The conclusions of this paper rely critically on the interpretation of the Quantum Maze experiment in Figure 7. The author has focused on the entanglement between the two photons that could be generated in each of the down converters, and further asserts that the status of detectors monitoring the idler channels (“on” or “off”) determine whether or not an interference pattern will appear on the screen.
By contrast I do not believe that an interference pattern will be produced under any conditions if the experiment behaves as the author indicates. The basic reason is that under the authors assumptions each signal photon that is detected on the screen will originate entirely in one or the other of the down converters. The pattern produced on the screen will be the overlapping single slitpatterns produced by each of the down converters acting individually. There is no interference. Note that in a classic double slit experiment each detected signal photon has its origin in both slits. Since there is never a diffraction pattern in this analysis, none of the issues that concern the author about positioning of the idler detectors, and space and time should arise.
I suggest that a more complete analysis of this experiment would find that there is a (partial) diffraction pattern, but also that there would be no issues of space and time that the author is concerned with. Consider the following:
For each input photon there are two output photons from the down converters, each with half the initial energy. While the author focuses on both photons coming from one or the other of the down converters, I believe that the overall entanglement in this system also allows for the output photons to come from different down converters. Thus if one placed detectors directly at the 4 output channels of the down converters one would detect two output photons for each input photon, and those would be distributed randomly over all possible pairs of the output detectors.
If we then arrange for any two of the output channels overlap on the screen in Figure 7, which are then called the signal channels, we can ask what intensity pattern will develop after inputting multiple single photons. This intensity pattern has three contributions:
If no photons are detected on the screen for an input photon, then for that trial an output photon will appear in both idler channels. These are available for detection by the idler detectors, but this behavior does not depend on whether idler detectors exist or are turned on. Events of this type will occur for on average 1/6 of the input photons.
If one photon is detected on the screen for an input photon, then one photon would also appear in one or the other of the idler channels. These could be detected by idler detectors (if they exist and are turned on), but they could provide no definitive “which way” information. Whether or not these detectors exist and are turned on makes no difference to the outcome. Similar to the discussion at the beginning of my comments, these signal photons would be distributed on the screen in a single slit pattern since each signal photon has its source entirely in one of the down converters, even though it was not possible to determine which down convertor produced it. The lack of “which way” information may be necessary to produce diffraction, but it is not sufficient. This type of event will occur on average for 4/6 of the input photons.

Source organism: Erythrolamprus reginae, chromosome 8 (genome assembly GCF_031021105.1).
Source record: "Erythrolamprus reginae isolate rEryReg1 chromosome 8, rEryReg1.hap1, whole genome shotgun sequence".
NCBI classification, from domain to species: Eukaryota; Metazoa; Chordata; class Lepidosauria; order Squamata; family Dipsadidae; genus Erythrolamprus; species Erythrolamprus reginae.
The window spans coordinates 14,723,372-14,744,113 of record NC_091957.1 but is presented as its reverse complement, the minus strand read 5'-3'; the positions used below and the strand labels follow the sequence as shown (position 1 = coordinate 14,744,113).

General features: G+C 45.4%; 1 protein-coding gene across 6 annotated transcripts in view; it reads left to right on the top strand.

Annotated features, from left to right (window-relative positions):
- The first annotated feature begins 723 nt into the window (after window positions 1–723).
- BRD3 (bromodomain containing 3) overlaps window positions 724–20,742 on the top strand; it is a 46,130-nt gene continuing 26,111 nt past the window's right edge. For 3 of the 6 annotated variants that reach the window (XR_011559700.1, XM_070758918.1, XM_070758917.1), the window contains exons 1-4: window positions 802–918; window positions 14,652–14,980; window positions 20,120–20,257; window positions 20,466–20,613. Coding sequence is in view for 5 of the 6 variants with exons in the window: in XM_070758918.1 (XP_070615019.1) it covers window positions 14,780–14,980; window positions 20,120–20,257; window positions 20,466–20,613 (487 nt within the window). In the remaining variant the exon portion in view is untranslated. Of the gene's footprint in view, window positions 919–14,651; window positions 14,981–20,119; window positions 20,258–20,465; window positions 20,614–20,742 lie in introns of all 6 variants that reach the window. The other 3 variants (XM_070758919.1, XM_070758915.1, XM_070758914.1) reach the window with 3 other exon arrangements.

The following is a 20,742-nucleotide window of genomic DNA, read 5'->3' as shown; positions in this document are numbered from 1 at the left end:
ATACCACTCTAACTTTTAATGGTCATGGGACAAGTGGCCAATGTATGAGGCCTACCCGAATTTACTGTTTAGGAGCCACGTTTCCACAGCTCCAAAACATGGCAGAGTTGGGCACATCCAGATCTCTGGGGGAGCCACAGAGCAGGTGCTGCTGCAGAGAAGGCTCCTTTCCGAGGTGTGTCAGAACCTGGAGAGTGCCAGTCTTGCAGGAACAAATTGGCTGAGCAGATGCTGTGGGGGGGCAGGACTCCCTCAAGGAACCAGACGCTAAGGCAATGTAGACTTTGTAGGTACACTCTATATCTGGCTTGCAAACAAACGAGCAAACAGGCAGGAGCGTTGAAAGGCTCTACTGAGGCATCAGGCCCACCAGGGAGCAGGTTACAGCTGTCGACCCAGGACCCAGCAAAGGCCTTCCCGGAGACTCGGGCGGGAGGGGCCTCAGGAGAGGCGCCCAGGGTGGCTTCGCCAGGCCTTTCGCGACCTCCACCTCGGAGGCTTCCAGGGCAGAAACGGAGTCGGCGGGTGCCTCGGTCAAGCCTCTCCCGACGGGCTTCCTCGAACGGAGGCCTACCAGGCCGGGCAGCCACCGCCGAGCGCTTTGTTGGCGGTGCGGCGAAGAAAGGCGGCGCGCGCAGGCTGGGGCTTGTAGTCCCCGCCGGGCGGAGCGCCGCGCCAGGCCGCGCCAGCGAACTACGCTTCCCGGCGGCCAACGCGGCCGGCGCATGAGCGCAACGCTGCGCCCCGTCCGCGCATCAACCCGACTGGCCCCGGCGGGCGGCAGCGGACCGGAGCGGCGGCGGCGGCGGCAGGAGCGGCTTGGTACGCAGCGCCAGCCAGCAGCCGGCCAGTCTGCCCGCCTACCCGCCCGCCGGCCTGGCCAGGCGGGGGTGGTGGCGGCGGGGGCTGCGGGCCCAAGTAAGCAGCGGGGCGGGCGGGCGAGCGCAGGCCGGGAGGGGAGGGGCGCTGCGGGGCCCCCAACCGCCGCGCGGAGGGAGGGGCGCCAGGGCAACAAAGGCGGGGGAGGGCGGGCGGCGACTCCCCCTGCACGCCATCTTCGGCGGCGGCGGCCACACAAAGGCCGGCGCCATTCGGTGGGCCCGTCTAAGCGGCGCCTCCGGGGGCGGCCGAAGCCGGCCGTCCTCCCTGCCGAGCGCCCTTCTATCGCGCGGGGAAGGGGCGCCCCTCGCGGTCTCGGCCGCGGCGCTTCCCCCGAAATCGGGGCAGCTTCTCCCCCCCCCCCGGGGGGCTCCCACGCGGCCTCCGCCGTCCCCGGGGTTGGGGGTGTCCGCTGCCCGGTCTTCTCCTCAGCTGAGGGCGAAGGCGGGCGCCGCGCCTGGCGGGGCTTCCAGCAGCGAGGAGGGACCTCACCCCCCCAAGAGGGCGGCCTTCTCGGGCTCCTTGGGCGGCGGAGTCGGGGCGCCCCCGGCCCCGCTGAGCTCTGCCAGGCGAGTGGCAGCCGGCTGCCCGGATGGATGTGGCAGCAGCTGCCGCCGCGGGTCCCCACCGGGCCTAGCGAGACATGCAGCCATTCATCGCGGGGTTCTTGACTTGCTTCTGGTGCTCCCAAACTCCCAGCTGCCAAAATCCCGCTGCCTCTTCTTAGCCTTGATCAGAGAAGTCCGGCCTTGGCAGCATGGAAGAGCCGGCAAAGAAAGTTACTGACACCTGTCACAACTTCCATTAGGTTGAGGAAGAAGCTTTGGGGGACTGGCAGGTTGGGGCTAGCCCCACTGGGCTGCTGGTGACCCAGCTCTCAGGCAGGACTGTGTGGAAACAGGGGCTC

If two photons are detected at the screen for one input photon, then no photons will appear in the idler channels.Both of these signal photons have their (coherent) origins in both down converters, and thus these double-detection events will form a two slit diffraction pattern on the screen. Events of this type will occur for on average 1/6 of the input photons.
Combining these expectations, the overall signal pattern on the screen will consist of a diffraction pattern riding on top of a single-slit pattern. The single slit pattern will contain 2/3 of the photons detected at the screen (4/6*1), while the diffraction pattern will contain 1/3 of the photons detected at the screen (1/6*2). Given the fact that the signals from the interference pattern are restricted to about half of the area (in the peaks), the troughs of the overall pattern will have about 50% of the intensity of the peaks.
If the above analysis of the experiment is correct, then neither the existence, nor the location, nor the “on/off” status of the idler detectors affects the signal pattern on the screen.
If the author disagrees with these comments I suggest that he provide a reference to, or present, a full analysis of the complex entanglement relationships and their consequences.
This paper argues that experimental evidence, quantum theory, and relativity theory, taken together, suggest that reality is relational: Properties and behaviors of phenomena do not have a priori, intrinsic values; instead, these properties and behaviors emerge through interactions with other systems.
➤ Version 1 (2018-11-13)
Joshua Sandeman (2018). Interaction is Everything. Researchers.One, https://researchers.one/articles/interaction-is-everything/5f52699b36a3e45f17ae7d8a/v1.